32 minutes of television news (12% of 4:24 average viewing time)

13 minutes of digital news (7% of 3:14 spent with digital media across desktop, smartphone, and tablet)

10 minutes of print news (20% of 0:50 spent with print)

15 minutes of radio news (16% of 1:36 spent with radio)

70 minutes in total (about 11 % of the 10 hours and 42 minutes eMarketer estimated Americans spend with media daily in 2010).

 

Second, up-to-date data on time spend with specific media platforms.

For this, I use Ofcom’s Digital Day study from 2016 for the UK and from eMarketer for the US. If we use the percentages calculated above as a reasonable approximation of how much time spend with a particular medium is spend specifically with news on average, we can calculate the average time spend with news by looking at people’s media use in 2016. (Strong public service media in the UK may mean that the US percentages are too low, as public service media tend to program more news at peak viewing times (documented by Toril Aalberg et al.) and reach wide audiences online.)

The estimates then look as follows—

UK 2016, based on data from Ofcom

38 minutes of TV news (12% of 5:13 viewing time)

19 minutes of digital news (7% of 4:27 spent with digital media across desktop, smartphone, and tablet)

5 minutes of print news (20% of 0:26 spent with print)

12 minutes of radio news (16% of 1:15 spent with radio)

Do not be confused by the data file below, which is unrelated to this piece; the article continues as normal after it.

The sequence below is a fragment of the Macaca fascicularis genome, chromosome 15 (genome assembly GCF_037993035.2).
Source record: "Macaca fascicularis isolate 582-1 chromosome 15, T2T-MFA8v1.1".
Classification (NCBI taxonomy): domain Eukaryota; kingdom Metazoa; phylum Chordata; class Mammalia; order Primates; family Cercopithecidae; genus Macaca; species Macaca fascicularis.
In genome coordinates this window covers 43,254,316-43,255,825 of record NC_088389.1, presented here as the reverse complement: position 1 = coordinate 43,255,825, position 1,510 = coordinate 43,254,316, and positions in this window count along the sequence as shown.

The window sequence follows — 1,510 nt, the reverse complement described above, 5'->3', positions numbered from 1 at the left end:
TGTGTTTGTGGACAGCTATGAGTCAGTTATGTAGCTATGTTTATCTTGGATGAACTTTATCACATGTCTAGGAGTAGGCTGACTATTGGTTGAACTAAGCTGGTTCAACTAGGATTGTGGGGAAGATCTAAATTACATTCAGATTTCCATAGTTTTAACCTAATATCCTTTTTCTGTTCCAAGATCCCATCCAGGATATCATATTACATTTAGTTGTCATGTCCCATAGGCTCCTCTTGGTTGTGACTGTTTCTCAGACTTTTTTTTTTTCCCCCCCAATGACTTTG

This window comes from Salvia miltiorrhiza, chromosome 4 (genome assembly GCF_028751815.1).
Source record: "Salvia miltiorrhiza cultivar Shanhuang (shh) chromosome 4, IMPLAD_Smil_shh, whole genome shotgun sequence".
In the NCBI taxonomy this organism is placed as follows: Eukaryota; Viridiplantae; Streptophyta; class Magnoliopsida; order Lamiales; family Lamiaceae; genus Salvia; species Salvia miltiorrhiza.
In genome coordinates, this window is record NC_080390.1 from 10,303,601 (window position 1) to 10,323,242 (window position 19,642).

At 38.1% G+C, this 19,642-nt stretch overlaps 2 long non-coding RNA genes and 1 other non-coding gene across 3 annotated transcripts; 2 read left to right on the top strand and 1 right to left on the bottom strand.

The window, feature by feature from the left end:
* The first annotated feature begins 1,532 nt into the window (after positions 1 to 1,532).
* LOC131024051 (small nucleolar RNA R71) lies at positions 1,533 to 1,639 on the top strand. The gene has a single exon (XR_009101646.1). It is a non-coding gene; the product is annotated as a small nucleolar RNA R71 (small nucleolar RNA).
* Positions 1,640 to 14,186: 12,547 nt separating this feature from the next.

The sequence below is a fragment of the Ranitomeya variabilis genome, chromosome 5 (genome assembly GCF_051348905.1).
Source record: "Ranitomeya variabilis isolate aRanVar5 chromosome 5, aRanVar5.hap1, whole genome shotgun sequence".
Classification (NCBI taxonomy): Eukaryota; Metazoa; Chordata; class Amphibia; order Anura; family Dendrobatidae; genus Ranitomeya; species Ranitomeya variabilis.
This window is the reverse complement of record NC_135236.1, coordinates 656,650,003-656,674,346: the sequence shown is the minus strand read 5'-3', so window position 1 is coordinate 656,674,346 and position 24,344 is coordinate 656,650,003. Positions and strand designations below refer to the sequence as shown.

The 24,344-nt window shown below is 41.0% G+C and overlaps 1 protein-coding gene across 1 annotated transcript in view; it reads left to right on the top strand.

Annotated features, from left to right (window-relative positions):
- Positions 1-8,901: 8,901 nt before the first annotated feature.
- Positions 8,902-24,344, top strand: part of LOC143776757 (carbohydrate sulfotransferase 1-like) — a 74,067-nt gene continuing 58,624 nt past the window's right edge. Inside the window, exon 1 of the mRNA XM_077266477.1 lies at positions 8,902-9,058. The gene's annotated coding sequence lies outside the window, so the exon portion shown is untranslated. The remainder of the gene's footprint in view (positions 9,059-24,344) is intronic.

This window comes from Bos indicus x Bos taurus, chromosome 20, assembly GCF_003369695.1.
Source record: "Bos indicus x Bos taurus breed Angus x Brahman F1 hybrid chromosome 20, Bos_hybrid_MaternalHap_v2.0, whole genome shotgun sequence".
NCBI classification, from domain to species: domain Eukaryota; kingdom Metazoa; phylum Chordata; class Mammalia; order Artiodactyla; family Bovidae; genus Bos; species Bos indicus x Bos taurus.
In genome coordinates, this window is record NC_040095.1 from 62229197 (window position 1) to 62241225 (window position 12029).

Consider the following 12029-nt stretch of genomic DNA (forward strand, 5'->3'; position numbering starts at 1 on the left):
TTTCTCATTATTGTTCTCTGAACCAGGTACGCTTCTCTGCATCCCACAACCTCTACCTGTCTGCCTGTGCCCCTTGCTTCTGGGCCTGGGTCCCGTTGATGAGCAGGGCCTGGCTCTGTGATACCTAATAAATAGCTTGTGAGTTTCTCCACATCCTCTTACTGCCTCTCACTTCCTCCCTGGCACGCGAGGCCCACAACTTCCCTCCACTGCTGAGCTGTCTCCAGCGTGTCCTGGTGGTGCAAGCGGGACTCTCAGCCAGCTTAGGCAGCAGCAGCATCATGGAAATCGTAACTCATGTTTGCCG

74 minutes in total (this too is about 11% of the 10 hours and 52 minutes Ofcom estimated Brits spend with media daily in 2016).

 

US 2016, based on data from eMarketer

29 minutes of TV news (12% of 4:05 viewing time)

23 minutes of digital (7% of 5:25 spent with digital media across desktop, smartphone, and tablet)

6 minutes of print (20% of 0:28 spent with print)

14 minutes of radio (16% of 1:27 spent with radio)

72 minutes in total (so about 10% of the 12 hours and 5 minutes eMarketer estimated Americans spend with media daily in 2016).

 

The high estimates based on generous assumptions stop here.

 

Third, the low estimates in the figure above

These are based on more conservative assumptions by factoring in Prior’s finding, that people on average over-report by a factor of three (young people, rich people, and people with kids tend to over-report more than that—in some demographics by a factor of eight). The factor may be different in the UK but Prior’s estimate is the best I know of.

Looking specifically at the figure for digital, other sources based on tracking data rather than recall would support that. While the self-reported measures from Pew suggest that people in 2010 on average spent 7% of their time with digital media with news, tracking data from Nielsen suggest that the actual figure in 2011 was much lower, reportedly just 2.6%. This is close to the figure one would arrive at if factoring in Prior’s average over-reporting (2.3%). And some figures for how much time people spend with news across digital media are lower than that. (In the absence of robust data, I have not tried to account for possible difference in the share of news that people consume as part of various ways of using digital media, e.g. difference between desktop and mobile, or difference between news as a share of browsing on the open web versus as a share of time spent with social media—if people know of good data I would like to see it so I can update.)